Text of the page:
The farm bill proposes a $1 billion cut to food stamps, which would affect nearly 850,000 struggling families who already depend on food banks like the Alameda County Community Food Bank in Oakland, Calif. Antonio Mena/Courtesy of Alameda County Community Food Bank hide caption

itoggle caption Antonio Mena/Courtesy of Alameda County Community Food Bank

The new farm bill includes provisions to help livestock producers hit by natural disasters and extreme weather. Here, cattle stay warm in a barn in Illinois during this month's cold weather. Seth Perlman/AP hide caption

itoggle caption Seth Perlman/AP

Sticker shock in the dairy aisle? If the government fails to pass the farm bill, milk prices could spike sometime after the first of the year. George Frey/Landov hide caption

itoggle caption George Frey/Landov

Gracie Shannon-Sanborn, 5, holds a sign as she joins her father Allen Sanborn (L) and members of Progressive Democrats of America at a rally in front of Rep. Henry Waxman's office on June 17, 2013 in Los Angeles, Calif. The protestors asked the congressman to vote against a House farm bill, which was defeated Thursday. Kevork Djansezian/Getty Images hide caption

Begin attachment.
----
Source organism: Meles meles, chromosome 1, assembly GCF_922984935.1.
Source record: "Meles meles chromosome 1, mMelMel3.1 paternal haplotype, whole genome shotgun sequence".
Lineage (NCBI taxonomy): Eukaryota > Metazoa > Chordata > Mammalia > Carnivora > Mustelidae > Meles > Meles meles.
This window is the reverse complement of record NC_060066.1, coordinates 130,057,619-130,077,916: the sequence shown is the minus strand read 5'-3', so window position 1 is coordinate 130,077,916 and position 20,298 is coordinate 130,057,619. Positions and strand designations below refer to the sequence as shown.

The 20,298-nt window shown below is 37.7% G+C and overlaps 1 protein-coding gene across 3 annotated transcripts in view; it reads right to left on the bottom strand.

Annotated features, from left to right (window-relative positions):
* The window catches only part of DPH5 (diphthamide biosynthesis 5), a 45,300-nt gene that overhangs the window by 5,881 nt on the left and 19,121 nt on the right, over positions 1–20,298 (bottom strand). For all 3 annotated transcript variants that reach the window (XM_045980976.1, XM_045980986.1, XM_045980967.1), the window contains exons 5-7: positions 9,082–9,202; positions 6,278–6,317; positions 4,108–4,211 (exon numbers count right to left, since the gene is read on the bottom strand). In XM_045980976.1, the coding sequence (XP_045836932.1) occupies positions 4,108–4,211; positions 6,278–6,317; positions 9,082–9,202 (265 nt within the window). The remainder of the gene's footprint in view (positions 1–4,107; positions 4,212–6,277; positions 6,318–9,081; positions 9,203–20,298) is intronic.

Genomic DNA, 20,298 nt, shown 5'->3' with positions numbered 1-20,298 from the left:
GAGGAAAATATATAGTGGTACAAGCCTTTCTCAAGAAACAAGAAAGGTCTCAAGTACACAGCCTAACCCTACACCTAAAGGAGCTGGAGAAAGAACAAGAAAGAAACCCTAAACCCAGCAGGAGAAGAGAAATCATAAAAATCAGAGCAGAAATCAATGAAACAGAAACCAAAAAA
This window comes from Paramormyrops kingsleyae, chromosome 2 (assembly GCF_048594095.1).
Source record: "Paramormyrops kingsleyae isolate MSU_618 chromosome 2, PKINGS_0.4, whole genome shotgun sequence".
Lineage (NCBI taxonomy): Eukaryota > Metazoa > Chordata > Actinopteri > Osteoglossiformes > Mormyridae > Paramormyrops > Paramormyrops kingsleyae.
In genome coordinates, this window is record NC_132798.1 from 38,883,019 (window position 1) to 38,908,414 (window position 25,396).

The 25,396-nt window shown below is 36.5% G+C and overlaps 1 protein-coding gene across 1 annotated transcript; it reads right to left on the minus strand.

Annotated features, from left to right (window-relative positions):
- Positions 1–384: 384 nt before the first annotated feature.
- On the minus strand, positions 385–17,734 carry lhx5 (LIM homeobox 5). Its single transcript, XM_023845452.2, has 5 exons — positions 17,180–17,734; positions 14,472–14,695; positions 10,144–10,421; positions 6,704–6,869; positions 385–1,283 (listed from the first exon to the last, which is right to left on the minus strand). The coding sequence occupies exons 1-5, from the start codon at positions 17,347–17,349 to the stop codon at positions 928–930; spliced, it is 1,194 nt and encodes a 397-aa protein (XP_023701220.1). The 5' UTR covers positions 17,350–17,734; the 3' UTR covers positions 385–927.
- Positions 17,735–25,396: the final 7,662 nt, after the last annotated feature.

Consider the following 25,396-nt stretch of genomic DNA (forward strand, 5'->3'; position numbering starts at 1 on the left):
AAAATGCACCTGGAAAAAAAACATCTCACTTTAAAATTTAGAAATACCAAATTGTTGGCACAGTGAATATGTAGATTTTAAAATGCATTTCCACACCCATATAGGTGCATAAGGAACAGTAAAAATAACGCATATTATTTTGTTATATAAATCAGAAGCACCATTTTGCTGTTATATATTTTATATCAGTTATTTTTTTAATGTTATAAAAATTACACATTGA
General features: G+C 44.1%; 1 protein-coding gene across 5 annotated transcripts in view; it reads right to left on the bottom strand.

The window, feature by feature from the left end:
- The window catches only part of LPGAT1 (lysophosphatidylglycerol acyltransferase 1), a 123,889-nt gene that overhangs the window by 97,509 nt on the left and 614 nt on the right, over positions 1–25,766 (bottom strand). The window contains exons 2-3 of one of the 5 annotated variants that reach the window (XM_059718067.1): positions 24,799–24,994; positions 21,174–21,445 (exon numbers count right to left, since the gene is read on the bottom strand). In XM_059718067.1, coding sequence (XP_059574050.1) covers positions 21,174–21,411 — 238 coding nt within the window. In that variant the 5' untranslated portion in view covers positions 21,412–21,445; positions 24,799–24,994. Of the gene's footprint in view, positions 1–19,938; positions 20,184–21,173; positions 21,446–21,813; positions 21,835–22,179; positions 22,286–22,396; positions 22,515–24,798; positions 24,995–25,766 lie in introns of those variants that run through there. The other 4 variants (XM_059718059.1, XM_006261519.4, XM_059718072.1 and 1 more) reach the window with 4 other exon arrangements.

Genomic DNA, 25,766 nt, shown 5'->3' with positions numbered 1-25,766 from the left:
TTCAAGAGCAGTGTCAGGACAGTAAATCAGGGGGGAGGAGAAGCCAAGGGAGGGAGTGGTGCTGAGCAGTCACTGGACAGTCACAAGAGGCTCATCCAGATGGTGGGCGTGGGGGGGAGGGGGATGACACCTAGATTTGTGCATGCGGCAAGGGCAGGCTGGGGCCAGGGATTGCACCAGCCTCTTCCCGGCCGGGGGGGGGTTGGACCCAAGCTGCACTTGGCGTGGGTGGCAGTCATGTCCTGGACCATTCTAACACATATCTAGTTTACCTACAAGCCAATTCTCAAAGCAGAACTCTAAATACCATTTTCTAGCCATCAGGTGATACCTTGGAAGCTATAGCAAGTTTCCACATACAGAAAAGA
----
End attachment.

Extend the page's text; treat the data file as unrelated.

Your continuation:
itoggle caption Kevork Djansezian/Getty Images

An Illinois corn and soybean farmer walks to his tractor while cultivating his field. Seth Perlman/AP hide caption

itoggle caption Seth Perlman/AP

Peanut plants grow on a Halifax, N.C., farm that received federal subsidies in 2011. Robert Willett/MCT /Landov hide caption

itoggle caption Robert Willett/MCT /Landov

Dairy farmer Bob Andrews feeds heifers in the same barn his grandfather used. He says today "the harder you work, the further you get behind." David Sommerstein/NCPR hide caption

itoggle caption David Sommerstein/NCPR

Sens. Jeanne Shaheen, D-N.H., and Pat Toomey, R-Pa., talk to reporters about the farm bill at the U.S. Capitol in June. J. Scott Applewhite/AP hide caption

itoggle caption J. Scott Applewhite/AP

Egg producers and the Humane Society agree on a bill to require larger chicken cages, but the pork and beef industries fear they're next and are fighting it. Matt Cardy/Getty Images hide caption

itoggle caption Matt Cardy/Getty Images

The public really doesn't know much about what food stamp recipients are buying, and how much companies are profiting. iStockphoto.com hide caption

itoggle caption iStockphoto.com

The Know Your Farmer interactive map shows USDA-supported projects and programs related to local and regional food systems for the years 2009-2011. USDA hide caption

itoggle caption USDA

Mixed grasses growing in a parcel of land enrolled in the Conservation Reserve Program is seen near Tribune, Kan. Millions of acres of CRP nationwide will be returned to farmland.

Charlie Riedel/AP hide caption

itoggle caption Charlie Riedel/AP